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“EPA is literally treating water itself -- the very substance the Clean Water Act was created to protect -- as a pollutant,” the lawsuit says.
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EPA Wants to Regulate Water
As a Pollutant in Virginia

The Washington Post
Fairfax County and the state of Virginia have accused the U.S. Environmental Protection Agency of “massive” and expensive regulatory overreach in its attempts to control sediment buildup in the Accotink Creek watershed, according to a lawsuit filed Thursday.

The lawsuit -- which was filed by the county and by Virginia Attorney General Ken Cuccinelli’s (R) office in federal court in Alexandria on behalf of the Virginia Department of Transportation -- says the federal agency has gone too far by requiring the county to control the flow of water itself as a way of managing sediment discharges.

If the county were to comply with the EPA, the financial impact on homeowners and property owners would also be significant, county officials said. Building any new impervious surface, for example, including a home addition or new residential development, would require taking steps to retain all storm water runoff from the expanded area.

Although county officials have talked about increasing tensions for some time with the EPA over managing the Accotink Creek watershed, the Democratic-led Board of Supervisors wrestled with taking legal action against the federal agency or teaming with arch-conservative Cuccinelli, particularly in an election year when Virginia is a swing state and the EPA has been a periodic campaign issue. But board members, meeting in closed session during the board’s regular meeting Tuesday, said they thought that the county had to take legal action, and felt that joining with the state would strengthens the board’s case, officials said.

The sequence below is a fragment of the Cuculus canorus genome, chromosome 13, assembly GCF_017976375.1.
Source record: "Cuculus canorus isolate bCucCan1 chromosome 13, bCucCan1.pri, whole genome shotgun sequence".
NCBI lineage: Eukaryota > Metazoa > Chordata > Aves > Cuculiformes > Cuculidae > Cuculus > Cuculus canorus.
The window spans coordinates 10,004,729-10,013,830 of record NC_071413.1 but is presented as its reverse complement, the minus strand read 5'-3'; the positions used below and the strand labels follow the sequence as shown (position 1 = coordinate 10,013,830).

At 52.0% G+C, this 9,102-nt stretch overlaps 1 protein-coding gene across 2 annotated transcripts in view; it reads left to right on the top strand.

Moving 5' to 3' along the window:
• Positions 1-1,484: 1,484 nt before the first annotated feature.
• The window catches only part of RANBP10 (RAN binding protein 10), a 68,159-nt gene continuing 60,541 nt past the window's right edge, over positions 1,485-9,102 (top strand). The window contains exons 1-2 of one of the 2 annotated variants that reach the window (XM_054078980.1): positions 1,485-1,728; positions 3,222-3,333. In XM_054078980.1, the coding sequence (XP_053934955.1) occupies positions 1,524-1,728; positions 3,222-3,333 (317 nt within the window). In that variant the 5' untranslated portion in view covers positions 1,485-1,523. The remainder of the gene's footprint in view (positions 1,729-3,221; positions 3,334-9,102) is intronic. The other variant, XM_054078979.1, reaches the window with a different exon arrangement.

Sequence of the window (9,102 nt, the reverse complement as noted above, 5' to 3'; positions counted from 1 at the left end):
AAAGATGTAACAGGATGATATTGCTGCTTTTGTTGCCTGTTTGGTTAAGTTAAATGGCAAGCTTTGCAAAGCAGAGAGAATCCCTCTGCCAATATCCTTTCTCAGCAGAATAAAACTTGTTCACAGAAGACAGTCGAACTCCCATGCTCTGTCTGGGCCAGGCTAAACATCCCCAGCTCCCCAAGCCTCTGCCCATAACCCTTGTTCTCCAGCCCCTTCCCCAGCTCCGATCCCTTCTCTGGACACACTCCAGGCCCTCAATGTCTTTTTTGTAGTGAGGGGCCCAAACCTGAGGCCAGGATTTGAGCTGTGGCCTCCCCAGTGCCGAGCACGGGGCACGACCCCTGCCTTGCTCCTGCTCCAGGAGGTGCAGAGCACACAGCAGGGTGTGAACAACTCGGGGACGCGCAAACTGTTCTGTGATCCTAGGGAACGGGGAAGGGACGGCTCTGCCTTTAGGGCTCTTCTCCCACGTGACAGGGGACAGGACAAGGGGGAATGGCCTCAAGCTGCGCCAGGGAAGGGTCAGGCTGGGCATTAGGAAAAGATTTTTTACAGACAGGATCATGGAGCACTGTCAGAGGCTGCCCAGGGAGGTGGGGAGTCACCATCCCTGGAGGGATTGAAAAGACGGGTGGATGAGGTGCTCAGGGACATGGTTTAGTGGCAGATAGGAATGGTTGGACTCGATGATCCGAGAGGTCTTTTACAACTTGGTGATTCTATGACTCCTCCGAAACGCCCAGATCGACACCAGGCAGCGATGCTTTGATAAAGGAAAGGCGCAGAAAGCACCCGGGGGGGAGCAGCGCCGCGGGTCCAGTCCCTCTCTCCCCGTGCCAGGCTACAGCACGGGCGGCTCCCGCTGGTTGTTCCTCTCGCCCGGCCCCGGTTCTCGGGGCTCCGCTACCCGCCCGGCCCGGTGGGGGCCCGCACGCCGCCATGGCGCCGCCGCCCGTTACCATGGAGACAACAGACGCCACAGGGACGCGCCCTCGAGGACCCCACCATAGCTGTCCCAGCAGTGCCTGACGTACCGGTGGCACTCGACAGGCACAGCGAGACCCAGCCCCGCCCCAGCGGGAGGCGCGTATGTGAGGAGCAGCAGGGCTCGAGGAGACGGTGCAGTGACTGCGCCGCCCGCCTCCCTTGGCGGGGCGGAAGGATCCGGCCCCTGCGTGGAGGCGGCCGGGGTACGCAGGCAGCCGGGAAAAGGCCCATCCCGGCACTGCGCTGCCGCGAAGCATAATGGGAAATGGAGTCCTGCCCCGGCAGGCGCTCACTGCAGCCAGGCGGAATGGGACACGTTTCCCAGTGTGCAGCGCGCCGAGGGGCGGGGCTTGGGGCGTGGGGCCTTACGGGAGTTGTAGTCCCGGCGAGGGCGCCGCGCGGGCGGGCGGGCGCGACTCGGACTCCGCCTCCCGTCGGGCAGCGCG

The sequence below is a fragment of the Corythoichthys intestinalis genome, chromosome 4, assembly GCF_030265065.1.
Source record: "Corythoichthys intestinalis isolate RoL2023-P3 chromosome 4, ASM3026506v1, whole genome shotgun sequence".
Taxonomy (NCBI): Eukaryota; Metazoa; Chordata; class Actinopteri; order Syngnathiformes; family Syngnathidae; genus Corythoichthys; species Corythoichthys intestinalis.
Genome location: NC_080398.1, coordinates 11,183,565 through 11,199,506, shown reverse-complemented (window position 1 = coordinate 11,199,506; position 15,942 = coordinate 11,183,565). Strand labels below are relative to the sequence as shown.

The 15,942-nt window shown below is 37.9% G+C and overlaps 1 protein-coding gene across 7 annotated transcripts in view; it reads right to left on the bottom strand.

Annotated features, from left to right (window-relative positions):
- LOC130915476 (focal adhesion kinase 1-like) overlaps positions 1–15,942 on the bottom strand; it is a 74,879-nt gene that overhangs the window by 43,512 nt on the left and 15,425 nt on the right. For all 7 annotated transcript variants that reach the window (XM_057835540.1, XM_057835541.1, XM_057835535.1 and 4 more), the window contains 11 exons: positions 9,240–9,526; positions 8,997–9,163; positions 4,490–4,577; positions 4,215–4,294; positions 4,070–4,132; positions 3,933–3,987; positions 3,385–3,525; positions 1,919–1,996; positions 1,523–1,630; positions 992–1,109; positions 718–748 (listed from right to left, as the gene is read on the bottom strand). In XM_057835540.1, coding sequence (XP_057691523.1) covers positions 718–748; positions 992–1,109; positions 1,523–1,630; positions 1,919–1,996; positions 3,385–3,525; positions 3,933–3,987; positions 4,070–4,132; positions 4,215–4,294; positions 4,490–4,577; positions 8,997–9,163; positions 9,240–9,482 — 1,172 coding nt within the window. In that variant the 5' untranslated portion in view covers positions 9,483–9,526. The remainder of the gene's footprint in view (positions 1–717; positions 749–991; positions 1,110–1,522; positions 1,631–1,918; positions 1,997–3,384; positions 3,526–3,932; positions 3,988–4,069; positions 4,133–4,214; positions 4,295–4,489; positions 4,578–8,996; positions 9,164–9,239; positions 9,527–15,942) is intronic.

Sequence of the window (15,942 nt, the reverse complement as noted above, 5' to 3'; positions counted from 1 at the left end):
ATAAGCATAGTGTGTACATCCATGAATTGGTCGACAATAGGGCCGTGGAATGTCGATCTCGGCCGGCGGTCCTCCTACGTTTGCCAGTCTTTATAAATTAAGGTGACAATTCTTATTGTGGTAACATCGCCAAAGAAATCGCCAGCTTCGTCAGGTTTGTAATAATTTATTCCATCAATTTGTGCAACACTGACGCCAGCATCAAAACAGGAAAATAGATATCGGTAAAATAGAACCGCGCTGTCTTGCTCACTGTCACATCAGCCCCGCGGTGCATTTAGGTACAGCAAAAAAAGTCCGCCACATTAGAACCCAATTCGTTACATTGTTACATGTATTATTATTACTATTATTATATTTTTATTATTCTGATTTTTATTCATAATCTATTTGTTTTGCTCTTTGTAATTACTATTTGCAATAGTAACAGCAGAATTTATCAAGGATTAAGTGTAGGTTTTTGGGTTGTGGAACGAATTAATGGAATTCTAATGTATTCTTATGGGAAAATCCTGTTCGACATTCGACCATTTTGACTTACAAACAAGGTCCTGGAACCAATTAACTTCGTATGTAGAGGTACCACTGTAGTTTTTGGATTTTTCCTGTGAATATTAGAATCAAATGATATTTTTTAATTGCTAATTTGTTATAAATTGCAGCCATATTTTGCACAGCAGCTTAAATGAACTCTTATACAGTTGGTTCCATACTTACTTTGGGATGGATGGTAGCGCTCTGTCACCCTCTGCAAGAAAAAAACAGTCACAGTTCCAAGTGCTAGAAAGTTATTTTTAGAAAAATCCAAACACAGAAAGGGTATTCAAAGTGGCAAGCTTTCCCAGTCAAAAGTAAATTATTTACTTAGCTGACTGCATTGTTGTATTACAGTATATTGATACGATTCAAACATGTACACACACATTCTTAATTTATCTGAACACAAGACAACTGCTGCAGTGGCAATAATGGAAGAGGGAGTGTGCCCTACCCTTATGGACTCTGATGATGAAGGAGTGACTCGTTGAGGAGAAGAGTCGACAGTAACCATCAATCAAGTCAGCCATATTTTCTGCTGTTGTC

“A political body could make a decision based on politics and how things look, or they could do what’s right for Fairfax County. That’s what we’re doing here,” Board of Supervisors Chairman Sharon S. Bulova (D) said. “We happen to be intertwined with the the Commonwealth of Virginia on this. It would be very difficult for us to challenge the EPA on something we just think is wrong, all by ourselves.”

The Accotink Creek watershed is Fairfax’s second largest, covering 52 square miles. The principal stream winds 23 miles before entering Accotink Bay on the Potomac River. The county has been in talks for several years with the EPA and had warned that conflicts over sediment management could lead to legal action.

In asking for declaratory judgment and an injunction, the state and county’s lawsuit argues that the EPA’s proposed restrictions on water flow exceed its authority under the Clean Water Act and would divert public funds that could be spent more effectively on restoring Accotink Creek and other waterways. They said the EPA would require the county to cut the flow of water by half at a cost that could reach as much as $500 million.

“EPA is literally treating water itself -- the very substance the Clean Water Act was created to protect -- as a pollutant,” the lawsuit says.


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